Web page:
Unique Identifier : AIDSLINE ICA12/98390369
BACKGROUND: To gain experience in managing the incorporation of early
intervention (EI) services into publicly-funded HIV programs at the
local level and identify primary care organizational strategies for
linking new EI services with existing counseling and testing programs.
DESIGN: From 1991-95, the Health Services and Resources Administration
(HRSA)/Centers for Disease Control and Prevention (CDC) funded local
health departments (LHDs) to establish EIDPs, among the first HIV early
intervention service programs developed in the US Projects were
evaluated using a case study design based on interviews with key staff
members and review of project documents. METHODS: LHDs carried out four
major activities: 1.) design a network of publicly-supported counseling
and testing sites; 2.) El diagnostic and clinical services; 3.) case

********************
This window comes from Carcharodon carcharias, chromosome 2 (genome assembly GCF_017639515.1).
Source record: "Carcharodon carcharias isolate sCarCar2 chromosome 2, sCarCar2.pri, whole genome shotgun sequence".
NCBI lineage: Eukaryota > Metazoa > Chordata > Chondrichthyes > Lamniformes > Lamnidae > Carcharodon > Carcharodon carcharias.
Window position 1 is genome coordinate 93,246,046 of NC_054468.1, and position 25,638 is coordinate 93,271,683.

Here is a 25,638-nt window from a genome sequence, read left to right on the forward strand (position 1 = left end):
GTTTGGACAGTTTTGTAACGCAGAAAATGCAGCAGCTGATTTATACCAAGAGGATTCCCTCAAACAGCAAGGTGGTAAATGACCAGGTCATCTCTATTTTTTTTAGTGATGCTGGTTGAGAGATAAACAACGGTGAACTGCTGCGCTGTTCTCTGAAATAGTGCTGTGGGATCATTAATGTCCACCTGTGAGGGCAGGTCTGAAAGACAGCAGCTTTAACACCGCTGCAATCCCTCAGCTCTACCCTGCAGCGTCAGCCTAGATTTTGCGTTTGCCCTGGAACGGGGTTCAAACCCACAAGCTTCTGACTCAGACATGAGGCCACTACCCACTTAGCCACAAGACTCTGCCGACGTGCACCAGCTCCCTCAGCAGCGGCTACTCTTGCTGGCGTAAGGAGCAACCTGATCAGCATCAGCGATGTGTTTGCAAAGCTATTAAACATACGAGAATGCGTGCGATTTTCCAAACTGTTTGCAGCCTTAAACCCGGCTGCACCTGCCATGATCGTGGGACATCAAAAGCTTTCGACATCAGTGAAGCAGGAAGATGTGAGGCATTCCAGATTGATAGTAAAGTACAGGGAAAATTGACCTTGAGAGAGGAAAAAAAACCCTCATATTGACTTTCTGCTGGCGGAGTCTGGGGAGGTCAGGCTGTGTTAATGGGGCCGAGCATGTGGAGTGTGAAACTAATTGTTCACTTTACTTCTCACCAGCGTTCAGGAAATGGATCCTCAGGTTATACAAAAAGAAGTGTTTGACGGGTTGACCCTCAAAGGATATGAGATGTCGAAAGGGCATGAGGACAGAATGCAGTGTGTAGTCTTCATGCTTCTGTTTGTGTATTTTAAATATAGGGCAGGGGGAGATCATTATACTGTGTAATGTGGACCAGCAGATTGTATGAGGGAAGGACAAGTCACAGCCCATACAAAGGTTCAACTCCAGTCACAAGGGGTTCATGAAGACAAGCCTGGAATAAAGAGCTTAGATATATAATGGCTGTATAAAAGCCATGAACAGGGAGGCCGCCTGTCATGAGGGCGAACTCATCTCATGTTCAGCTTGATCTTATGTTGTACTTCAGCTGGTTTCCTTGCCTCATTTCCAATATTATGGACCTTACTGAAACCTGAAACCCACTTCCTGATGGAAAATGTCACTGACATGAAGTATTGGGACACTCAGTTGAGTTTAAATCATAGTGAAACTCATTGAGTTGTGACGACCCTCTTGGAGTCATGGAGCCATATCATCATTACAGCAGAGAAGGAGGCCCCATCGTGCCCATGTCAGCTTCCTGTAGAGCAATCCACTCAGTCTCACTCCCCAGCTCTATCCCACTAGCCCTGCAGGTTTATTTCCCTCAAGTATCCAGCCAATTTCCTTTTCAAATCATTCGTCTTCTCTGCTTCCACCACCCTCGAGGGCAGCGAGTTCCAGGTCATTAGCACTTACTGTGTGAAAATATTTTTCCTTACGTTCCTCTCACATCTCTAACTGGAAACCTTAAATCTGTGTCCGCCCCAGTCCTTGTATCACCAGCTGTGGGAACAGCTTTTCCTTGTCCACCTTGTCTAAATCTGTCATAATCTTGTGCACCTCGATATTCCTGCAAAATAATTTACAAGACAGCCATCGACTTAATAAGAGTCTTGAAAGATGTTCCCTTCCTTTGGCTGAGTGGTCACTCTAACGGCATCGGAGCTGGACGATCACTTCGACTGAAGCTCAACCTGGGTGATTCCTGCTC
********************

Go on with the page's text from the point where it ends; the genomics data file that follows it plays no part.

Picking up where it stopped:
management to coordinate other needs; and 4.) HIV prevention services.
Five service objectives were used in evaluation: 1.) outreach and
recruitment; 2.) case finding and identification of clients; 3.)
development of referral linkages; 4.) prevention programs; and 5.)
primary medical care programs. LHD strategies differed in the scope of
services provided, number and type of network agencies, allocation of
funds between services and networking activities, and the creation of
specialized HIV clinics or use of exiting primary care services.
RESULTS: LHDs developed four major program types: contracting to a major
medical care provider; enhancement of existing programs; emphasis on
referral and tracking; and use of existing system of care.
Implementation timelines were longer than anticipated. Challenges
included: oversight; forging linkages; and gaining agency staff support.
CONCLUSION: Implementation experiences from these EIDPs provide valuable
insights on the design of future EI programs. In the development of EI
services, program design should address: 1.) developing trust between
patient and providers and between network providers; 2.) tracking
HIV-infected persons from counseling sites to care providers; and 3.)
strong linkages to drug treatment programs, mental health services and